You might have been wondering what Forex is? 'Forex' is an abbreviation for Foreign Exchange. Below we listed some basic Forex information which has been pulled from our online course. The information below will give you a little insight into what Forex is, the history behind it and some basic trading terminology. You will find more information on our courses.
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History of the markets
The forex market began after the great depression and removal of the gold standard in 1931. What is the gold standard? The gold standard was a country’s paper currency value in which would have had a direct link to gold. Countries would convert their paper currency for a fixed amount of gold. Those who were a part of the gold standard would be able to buy and sell gold for the current price.
Currency pairs are traded within the forex market. The rate of the currency pair is the pairs current value, and this is calculated by its pairing with another currency. For example, USD/JPY. The base currency is the first currency, so the USD in this case. The second currency is called the quote currency and in this example is JPY.
The most famous pairs to trade are known as the majors, and they are stated below with their trading nick-names;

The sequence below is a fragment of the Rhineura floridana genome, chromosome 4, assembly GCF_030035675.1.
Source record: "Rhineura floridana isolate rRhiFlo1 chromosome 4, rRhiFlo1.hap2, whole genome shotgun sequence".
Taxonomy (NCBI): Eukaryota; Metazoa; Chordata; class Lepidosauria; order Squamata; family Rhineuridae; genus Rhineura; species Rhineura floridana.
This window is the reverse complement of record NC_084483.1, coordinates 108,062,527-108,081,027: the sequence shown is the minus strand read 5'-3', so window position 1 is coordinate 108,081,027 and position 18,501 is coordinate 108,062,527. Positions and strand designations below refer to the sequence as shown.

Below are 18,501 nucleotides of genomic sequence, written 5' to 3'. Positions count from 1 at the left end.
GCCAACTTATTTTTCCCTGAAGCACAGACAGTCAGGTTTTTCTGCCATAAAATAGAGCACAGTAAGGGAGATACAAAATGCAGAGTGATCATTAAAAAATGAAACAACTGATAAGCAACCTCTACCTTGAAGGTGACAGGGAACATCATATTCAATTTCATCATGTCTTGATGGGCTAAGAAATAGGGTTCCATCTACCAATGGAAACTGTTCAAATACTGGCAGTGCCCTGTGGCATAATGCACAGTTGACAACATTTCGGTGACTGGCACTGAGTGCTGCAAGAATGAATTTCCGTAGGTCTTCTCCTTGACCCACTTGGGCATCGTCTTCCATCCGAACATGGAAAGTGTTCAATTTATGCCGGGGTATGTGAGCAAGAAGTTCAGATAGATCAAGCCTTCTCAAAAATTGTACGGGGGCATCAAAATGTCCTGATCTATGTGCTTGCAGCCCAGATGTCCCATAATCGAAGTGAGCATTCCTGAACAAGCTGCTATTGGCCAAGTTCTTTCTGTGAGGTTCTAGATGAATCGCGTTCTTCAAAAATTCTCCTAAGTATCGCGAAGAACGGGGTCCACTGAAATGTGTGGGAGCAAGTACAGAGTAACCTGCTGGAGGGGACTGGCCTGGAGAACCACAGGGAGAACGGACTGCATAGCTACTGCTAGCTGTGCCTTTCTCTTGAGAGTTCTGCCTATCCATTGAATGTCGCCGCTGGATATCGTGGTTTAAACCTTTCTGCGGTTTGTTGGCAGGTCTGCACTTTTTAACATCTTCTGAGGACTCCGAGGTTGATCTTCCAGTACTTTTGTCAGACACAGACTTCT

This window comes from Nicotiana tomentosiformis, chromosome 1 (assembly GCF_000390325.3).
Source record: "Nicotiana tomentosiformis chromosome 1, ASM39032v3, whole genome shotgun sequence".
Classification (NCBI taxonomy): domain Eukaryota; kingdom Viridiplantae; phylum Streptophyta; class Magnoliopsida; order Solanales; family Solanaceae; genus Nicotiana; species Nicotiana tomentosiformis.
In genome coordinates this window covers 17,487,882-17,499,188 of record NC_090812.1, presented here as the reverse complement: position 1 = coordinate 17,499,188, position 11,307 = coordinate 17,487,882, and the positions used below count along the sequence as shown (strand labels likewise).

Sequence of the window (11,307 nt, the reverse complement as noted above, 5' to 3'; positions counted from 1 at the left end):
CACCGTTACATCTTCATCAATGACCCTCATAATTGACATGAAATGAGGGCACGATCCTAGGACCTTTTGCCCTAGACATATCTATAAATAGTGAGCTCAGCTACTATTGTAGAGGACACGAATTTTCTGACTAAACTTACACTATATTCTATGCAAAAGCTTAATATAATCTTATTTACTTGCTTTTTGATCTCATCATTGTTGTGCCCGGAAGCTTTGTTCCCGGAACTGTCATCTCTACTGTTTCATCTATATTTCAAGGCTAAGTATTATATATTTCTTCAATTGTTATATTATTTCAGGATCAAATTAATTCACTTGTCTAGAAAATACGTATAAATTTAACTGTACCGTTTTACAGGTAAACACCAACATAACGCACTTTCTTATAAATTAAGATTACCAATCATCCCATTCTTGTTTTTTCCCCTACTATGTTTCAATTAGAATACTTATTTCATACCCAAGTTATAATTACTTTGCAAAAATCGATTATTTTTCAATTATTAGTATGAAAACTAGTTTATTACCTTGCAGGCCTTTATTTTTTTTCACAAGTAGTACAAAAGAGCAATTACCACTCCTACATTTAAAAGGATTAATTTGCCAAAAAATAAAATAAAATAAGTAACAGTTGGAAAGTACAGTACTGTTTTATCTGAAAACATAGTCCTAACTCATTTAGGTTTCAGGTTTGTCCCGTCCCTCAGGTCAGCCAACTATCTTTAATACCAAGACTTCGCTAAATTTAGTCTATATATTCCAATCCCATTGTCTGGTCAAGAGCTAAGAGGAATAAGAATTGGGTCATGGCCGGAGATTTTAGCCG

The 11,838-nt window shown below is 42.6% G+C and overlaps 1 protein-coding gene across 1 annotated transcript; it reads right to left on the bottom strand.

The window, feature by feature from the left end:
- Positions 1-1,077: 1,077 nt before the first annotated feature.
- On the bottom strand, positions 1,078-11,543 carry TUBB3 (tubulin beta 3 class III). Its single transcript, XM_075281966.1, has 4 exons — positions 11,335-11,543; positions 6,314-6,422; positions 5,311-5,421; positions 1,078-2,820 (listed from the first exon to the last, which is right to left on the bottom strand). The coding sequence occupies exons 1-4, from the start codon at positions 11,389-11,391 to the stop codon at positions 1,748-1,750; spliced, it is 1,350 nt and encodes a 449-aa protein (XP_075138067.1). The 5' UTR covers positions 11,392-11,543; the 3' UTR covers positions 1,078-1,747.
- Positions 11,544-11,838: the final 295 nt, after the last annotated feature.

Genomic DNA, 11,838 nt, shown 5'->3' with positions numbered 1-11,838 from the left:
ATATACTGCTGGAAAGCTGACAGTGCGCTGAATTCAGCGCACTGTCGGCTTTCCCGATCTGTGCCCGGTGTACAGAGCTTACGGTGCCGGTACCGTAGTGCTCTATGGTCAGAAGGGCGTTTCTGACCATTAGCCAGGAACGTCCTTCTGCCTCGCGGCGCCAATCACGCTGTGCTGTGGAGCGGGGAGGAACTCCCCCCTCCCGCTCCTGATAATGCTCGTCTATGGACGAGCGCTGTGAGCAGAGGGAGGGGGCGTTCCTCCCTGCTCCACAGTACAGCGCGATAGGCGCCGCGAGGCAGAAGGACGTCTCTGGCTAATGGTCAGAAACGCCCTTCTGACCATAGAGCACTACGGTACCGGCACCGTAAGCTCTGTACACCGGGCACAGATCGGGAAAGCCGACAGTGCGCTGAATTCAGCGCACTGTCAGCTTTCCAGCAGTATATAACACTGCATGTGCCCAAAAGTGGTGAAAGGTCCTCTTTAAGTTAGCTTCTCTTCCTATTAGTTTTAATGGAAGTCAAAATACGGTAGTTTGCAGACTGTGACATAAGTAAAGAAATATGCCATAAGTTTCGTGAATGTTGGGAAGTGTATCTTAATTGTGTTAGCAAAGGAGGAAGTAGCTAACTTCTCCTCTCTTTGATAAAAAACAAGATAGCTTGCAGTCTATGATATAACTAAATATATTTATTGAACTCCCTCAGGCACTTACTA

NZD/USD – Kiwi
GBP/USD – Cable
USD/JPY – Dollar-Yen
USD/CAD – The funds
AUD/USD – Aussie
Commodities such as gold and silver are classed as hard goods and products such as sugar and cocoa are classed as soft goods. All commodities are raw products. You can buy and sell these natural products to make profits within the market.
Indexes reflect the economies financial situation. Indexes are a group of the top performing companies with the highest share value from a country.
Below we have explained some different trading terms to help you develop your trading vocabulary;
PIP(s) – In the FX market, pip is a number value, and one pip is the smallest value move a currency can make.
Lot Sizes – Lot sizes is the value of the pip size you will be placing on each trade you enter.
Spread – This is the value of the price between the buying price and the selling price.
Margin & Leverage – Leverage is where you use a certain amount of money that has been borrowed, for investment.
Buying/Bullish – Buying, is when you open a position on a trade you think is going to increase in value and is also known as a bullish movement.
Selling/Bearish – Selling, is when you open a position on a trade that you think is going to go down in value and is also known as a bearish movement.
Stop Losses (SL) – This is something that you will place on your trade for you to keep your losses to a minimum.
Take Profit (TP) – Placing take profits is just as important as placing stop losses.
Different types of trading
Fundamental analysis is trading based on economic data such as news. Fundamental traders believe the charts will move based on their long-term prediction and that it will rule regardless of the short-term picture.
Technical analysis is analysing and recognising the charts/currency pairs history. To identify the patterns, all technical traders use things such as resistant and support lvels to determine where the price will go.
There are three different types of charts that you can trade and read the price action from. These are candlesticks, line graph, and bar charts.